In the article, we explore the factors which brought about the transatlantic coordination of the policy of imposing sanctions on Iran. We will mainly focus on the events in the 21st century when the new incentives for cooperation appeared due to the growing concern over the development of Iran’s nuclear programme. Considering the capabilities of using the tools of economic statecraft and diplomacy, we claim that the EU-US cooperation can be termed a co-leadership. The assessment and the reasons for the transatlantic break-up on this matter during the presidency of Donald Trump was examined using the concept of relative gains. We evaluate to what extent the initial goals were achieved in practice, and we also try to predict the possible consequences of the US withdrawal from the Joint Comprehensive Plan of Action (JCPOA).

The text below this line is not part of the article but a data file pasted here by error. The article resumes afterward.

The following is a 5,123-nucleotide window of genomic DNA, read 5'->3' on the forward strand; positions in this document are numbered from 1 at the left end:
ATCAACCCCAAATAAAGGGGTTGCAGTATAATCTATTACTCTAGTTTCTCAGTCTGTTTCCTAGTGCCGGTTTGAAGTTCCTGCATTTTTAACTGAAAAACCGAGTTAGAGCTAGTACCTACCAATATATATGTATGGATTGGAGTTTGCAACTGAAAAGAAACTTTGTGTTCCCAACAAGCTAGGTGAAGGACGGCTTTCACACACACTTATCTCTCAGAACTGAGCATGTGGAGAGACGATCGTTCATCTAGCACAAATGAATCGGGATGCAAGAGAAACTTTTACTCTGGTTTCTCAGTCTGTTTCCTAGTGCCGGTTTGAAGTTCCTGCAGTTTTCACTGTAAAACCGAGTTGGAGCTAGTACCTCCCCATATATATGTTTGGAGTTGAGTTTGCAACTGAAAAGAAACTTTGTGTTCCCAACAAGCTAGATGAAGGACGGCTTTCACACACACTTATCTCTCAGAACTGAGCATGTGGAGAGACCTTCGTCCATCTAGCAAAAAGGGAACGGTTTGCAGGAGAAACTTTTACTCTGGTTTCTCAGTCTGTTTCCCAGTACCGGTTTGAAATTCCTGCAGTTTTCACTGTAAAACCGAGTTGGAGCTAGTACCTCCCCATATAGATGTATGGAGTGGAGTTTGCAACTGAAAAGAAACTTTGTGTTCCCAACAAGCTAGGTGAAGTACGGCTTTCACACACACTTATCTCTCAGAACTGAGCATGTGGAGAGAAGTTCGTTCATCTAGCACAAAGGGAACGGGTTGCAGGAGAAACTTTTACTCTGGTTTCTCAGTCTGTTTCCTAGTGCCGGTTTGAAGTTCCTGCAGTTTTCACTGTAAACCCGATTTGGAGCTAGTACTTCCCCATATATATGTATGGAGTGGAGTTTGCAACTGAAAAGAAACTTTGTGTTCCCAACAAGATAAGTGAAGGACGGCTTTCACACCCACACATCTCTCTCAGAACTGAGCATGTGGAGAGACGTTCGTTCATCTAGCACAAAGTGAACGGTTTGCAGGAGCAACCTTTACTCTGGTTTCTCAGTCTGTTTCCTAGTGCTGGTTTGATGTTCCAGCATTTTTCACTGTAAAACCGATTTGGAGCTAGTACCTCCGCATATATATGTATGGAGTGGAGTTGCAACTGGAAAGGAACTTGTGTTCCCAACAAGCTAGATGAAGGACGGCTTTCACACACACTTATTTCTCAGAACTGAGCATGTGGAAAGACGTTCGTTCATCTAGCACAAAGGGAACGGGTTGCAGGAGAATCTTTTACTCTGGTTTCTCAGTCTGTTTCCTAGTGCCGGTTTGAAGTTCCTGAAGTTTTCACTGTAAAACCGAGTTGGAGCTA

As to whether the effectiveness of the sanctions through the cooperation has been enhanced, the answer is ambivalent. On the one hand, the cooperating transatlantic partners managed to coerce Iran through isolating the country from international economic contacts and negotiated the JCPOA. On the other hand, Trump’s renouncement of this agreement brought many negative consequences and undermined the earlier joint effort.
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